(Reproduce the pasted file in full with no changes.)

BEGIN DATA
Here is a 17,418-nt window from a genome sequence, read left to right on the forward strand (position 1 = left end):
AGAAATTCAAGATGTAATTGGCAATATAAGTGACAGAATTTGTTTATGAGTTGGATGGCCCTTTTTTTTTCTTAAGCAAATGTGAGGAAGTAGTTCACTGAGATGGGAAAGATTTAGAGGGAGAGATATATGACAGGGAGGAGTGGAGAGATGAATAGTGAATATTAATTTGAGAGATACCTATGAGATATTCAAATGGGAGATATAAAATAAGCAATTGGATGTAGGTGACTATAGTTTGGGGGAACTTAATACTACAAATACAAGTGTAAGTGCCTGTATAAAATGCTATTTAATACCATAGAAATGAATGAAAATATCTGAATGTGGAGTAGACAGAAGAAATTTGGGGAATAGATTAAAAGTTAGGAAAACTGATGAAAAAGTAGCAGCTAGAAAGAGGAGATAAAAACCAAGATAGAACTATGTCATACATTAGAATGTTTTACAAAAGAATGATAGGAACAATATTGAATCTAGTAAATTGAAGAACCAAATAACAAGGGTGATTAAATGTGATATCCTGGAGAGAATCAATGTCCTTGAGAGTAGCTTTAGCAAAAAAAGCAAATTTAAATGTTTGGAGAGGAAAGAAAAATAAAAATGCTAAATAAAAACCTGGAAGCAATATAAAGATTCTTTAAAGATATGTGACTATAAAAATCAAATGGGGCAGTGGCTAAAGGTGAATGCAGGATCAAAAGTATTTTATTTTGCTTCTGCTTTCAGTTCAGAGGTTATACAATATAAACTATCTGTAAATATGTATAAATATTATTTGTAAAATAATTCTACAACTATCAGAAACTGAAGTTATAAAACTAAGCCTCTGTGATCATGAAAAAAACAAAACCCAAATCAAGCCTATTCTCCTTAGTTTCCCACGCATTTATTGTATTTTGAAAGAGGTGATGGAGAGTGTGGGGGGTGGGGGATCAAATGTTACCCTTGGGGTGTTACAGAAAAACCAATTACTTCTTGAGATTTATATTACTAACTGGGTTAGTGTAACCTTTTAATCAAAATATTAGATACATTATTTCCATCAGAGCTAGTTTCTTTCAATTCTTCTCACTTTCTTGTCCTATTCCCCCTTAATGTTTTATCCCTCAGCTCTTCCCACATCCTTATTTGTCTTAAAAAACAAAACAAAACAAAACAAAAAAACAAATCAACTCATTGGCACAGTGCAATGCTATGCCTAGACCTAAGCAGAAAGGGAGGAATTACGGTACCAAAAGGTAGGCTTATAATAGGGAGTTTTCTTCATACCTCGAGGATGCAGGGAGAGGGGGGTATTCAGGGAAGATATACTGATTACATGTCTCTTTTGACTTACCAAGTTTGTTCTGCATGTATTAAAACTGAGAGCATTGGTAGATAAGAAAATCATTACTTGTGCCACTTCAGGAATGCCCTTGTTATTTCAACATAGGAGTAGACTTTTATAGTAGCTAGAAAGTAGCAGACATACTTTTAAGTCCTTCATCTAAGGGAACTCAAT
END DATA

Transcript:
Here is a 17,418-nt window from a genome sequence, read left to right on the forward strand (position 1 = left end):
AGAAATTCAAGATGTAATTGGCAATATAAGTGACAGAATTTGTTTATGAGTTGGATGGCCCTTTTTTTTTCTTAAGCAAATGTGAGGAAGTAGTTCACTGAGATGGGAAAGATTTAGAGGGAGAGATATATGACAGGGAGGAGTGGAGAGATGAATAGTGAATATTAATTTGAGAGATACCTATGAGATATTCAAATGGGAGATATAAAATAAGCAATTGGATGTAGGTGACTATAGTTTGGGGGAACTTAATACTACAAATACAAGTGTAAGTGCCTGTATAAAATGCTATTTAATACCATAGAAATGAATGAAAATATCTGAATGTGGAGTAGACAGAAGAAATTTGGGGAATAGATTAAAAGTTAGGAAAACTGATGAAAAAGTAGCAGCTAGAAAGAGGAGATAAAAACCAAGATAGAACTATGTCATACATTAGAATGTTTTACAAAAGAATGATAGGAACAATATTGAATCTAGTAAATTGAAGAACCAAATAACAAGGGTGATTAAATGTGATATCCTGGAGAGAATCAATGTCCTTGAGAGTAGCTTTAGCAAAAAAAGCAAATTTAAATGTTTGGAGAGGAAAGAAAAATAAAAATGCTAAATAAAAACCTGGAAGCAATATAAAGATTCTTTAAAGATATGTGACTATAAAAATCAAATGGGGCAGTGGCTAAAGGTGAATGCAGGATCAAAAGTATTTTATTTTGCTTCTGCTTTCAGTTCAGAGGTTATACAATATAAACTATCTGTAAATATGTATAAATATTATTTGTAAAATAATTCTACAACTATCAGAAACTGAAGTTATAAAACTAAGCCTCTGTGATCATGAAAAAAACAAAACCCAAATCAAGCCTATTCTCCTTAGTTTCCCACGCATTTATTGTATTTTGAAAGAGGTGATGGAGAGTGTGGGGGGTGGGGGATCAAATGTTACCCTTGGGGTGTTACAGAAAAACCAATTACTTCTTGAGATTTATATTACTAACTGGGTTAGTGTAACCTTTTAATCAAAATATTAGATACATTATTTCCATCAGAGCTAGTTTCTTTCAATTCTTCTCACTTTCTTGTCCTATTCCCCCTTAATGTTTTATCCCTCAGCTCTTCCCACATCCTTATTTGTCTTAAAAAACAAAACAAAACAAAACAAAAAAACAAATCAACTCATTGGCACAGTGCAATGCTATGCCTAGACCTAAGCAGAAAGGGAGGAATTACGGTACCAAAAGGTAGGCTTATAATAGGGAGTTTTCTTCATACCTCGAGGATGCAGGGAGAGGGGGGTATTCAGGGAAGATATACTGATTACATGTCTCTTTTGACTTACCAAGTTTGTTCTGCATGTATTAAAACTGAGAGCATTGGTAGATAAGAAAATCATTACTTGTGCCACTTCAGGAATGCCCTTGTTATTTCAACATAGGAGTAGACTTTTATAGTAGCTAGAAAGTAGCAGACATACTTTTAAGTCCTTCATCTAAGGGAACTCAAT